IAP Archive: Ezra Wube
“It is amazing to put forward an idea and witness how others respond to it.”
Mixed media artist Ezra Wube, IAP 2013 alumnus and winner of the RHMF 2015 Emerging Artist Grant, recently launched the Addis Video Art Festival, taking place in Addis Ababa, Ethiopia, Ezra’s country of origin. In April 2015, we talked with Ezra to find out more about this new initiative, how it relates to his work and balancing the dual roles of being artist and organizer. Now after a successful launch, we reached out to Ezra to see what he had learned.
NYFA: Can you describe the journey of artist to founder of Addis Video Art Festival in your home country Ethiopia? What inspired you to take the leap from practicing artist to artist as organizer of a significant sized project?
EW: A few years back an artist friend suggested I screen one of my animations in Addis Ababa, at a place called Meskel Adebabay. It is a big open space where most of the city’s gatherings and events occur. They had recently installed a huge electronic screen to show movies, major soccer games, commercials for businesses, and special programs during holidays. I then learned that I could rent a time slot to screen my videos, and it was actually very affordable. I rented the screen and screened one of my short animations. It was thrilling. Most of my work is inspired by the everyday urban experience. It was incredible to view my work in this context, paralleling imagination with the everyday.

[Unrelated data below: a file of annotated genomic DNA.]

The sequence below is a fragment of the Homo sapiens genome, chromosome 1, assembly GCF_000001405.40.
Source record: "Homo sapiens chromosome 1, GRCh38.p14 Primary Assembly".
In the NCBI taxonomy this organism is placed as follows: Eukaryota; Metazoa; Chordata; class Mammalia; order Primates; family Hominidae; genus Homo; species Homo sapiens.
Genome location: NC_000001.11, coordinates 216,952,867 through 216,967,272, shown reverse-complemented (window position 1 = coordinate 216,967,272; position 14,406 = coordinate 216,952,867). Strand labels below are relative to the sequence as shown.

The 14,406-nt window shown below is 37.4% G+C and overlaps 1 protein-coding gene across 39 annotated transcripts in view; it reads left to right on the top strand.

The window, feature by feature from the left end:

Years later, after screening my own work in festivals of various countries, I began to think about how Ethiopia didn’t have any video art festivals. I believed the objectless-ness of the medium would enable me to organize one for a low cost. I contacted friends and colleagues that I have known over the years and asked if they were interested in collaborating on the project. They responded with kindness and great will. In Ethiopia there are only a few video artists, probably less than 10, and we hope the festival will inspire more artists to take on the medium. It is amazing to put forward an idea and witness how others respond to it. We have already received strong submissions, echoing the concept from many corners of the world.
NYFA: Did the Addis Video Art Festival Event turn out as you envisioned it?
EW: The festival was a success. We were thrilled to present the work in art centers, public centers, super markets, rooftops, street alleys and construction sites. What more could we ask for? We had great support from the artistic community as well. The presentations in the cities’ urban spaces were well attended. Most people had no knowledge or expectation of “Video Art”. We were often asked what it means and why is it different from movies or commercials.
NYFA: What did you learn from the experience of organizing this project?
EW: We have a few improvements to make for the next edition. This one was, in a way, an experiment. Next time we will plan events further in advance, and since the city relies on tactile distributions of information we will print many more fliers publicizing the events.
To see a video of the festival, visit Ezra’s vimeo.
Image: Screening in Mesalemiya alleyway, art work by Berhanu Ashagrie / photo credit Mihiret Kebede.